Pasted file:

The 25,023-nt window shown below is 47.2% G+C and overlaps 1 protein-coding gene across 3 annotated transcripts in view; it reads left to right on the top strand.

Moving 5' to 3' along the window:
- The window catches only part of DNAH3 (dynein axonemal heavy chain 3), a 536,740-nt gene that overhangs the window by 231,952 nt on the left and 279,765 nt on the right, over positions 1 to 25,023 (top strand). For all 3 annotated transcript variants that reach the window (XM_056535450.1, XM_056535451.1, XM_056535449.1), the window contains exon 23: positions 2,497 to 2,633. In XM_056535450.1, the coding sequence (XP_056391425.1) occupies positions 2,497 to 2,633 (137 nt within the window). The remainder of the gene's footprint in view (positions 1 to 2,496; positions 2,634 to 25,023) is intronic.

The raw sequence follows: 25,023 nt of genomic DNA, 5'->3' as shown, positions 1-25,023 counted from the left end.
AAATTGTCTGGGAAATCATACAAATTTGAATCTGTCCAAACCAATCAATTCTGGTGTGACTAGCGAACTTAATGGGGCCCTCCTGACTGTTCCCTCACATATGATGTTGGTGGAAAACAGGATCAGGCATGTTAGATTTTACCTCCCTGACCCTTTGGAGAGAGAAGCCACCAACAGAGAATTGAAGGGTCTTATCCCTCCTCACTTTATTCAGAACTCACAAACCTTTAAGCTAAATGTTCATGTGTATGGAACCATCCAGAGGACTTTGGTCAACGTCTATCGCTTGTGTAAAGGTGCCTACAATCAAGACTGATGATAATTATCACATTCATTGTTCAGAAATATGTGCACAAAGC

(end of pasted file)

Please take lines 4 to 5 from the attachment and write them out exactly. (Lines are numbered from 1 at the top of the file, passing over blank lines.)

The raw sequence follows: 25,023 nt of genomic DNA, 5'->3' as shown, positions 1-25,023 counted from the left end.
AAATTGTCTGGGAAATCATACAAATTTGAATCTGTCCAAACCAATCAATTCTGGTGTGACTAGCGAACTTAATGGGGCCCTCCTGACTGTTCCCTCACATATGATGTTGGTGGAAAACAGGATCAGGCATGTTAGATTTTACCTCCCTGACCCTTTGGAGAGAGAAGCCACCAACAGAGAATTGAAGGGTCTTATCCCTCCTCACTTTATTCAGAACTCACAAACCTTTAAGCTAAATGTTCATGTGTATGGAACCATCCAGAGGACTTTGGTCAACGTCTATCGCTTGTGTAAAGGTGCCTACAATCAAGACTGATGATAATTATCACATTCATTGTTCAGAAATATGTGCACAAAGC